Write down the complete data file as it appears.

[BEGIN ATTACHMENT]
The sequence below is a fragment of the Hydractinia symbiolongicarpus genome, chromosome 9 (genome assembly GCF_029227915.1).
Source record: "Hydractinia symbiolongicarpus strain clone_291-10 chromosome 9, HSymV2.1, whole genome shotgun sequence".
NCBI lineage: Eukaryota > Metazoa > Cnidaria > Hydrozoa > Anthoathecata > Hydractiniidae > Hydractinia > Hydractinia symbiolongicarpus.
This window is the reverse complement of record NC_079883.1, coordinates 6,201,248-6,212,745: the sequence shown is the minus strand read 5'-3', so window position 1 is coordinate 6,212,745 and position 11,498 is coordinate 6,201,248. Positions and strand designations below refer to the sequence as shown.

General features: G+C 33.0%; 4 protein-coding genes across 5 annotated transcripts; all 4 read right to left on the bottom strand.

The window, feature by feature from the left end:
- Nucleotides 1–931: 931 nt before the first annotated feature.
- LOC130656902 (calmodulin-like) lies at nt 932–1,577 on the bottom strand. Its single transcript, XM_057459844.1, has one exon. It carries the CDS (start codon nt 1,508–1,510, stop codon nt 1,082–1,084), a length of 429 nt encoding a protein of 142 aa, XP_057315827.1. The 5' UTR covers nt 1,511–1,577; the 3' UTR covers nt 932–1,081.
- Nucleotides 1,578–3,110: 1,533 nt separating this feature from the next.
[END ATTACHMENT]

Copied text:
The sequence below is a fragment of the Hydractinia symbiolongicarpus genome, chromosome 9 (genome assembly GCF_029227915.1).
Source record: "Hydractinia symbiolongicarpus strain clone_291-10 chromosome 9, HSymV2.1, whole genome shotgun sequence".
NCBI lineage: Eukaryota > Metazoa > Cnidaria > Hydrozoa > Anthoathecata > Hydractiniidae > Hydractinia > Hydractinia symbiolongicarpus.
This window is the reverse complement of record NC_079883.1, coordinates 6,201,248-6,212,745: the sequence shown is the minus strand read 5'-3', so window position 1 is coordinate 6,212,745 and position 11,498 is coordinate 6,201,248. Positions and strand designations below refer to the sequence as shown.

General features: G+C 33.0%; 4 protein-coding genes across 5 annotated transcripts; all 4 read right to left on the bottom strand.

The window, feature by feature from the left end:
- Nucleotides 1–931: 931 nt before the first annotated feature.
- LOC130656902 (calmodulin-like) lies at nt 932–1,577 on the bottom strand. Its single transcript, XM_057459844.1, has one exon. It carries the CDS (start codon nt 1,508–1,510, stop codon nt 1,082–1,084), a length of 429 nt encoding a protein of 142 aa, XP_057315827.1. The 5' UTR covers nt 1,511–1,577; the 3' UTR covers nt 932–1,081.
- Nucleotides 1,578–3,110: 1,533 nt separating this feature from the next.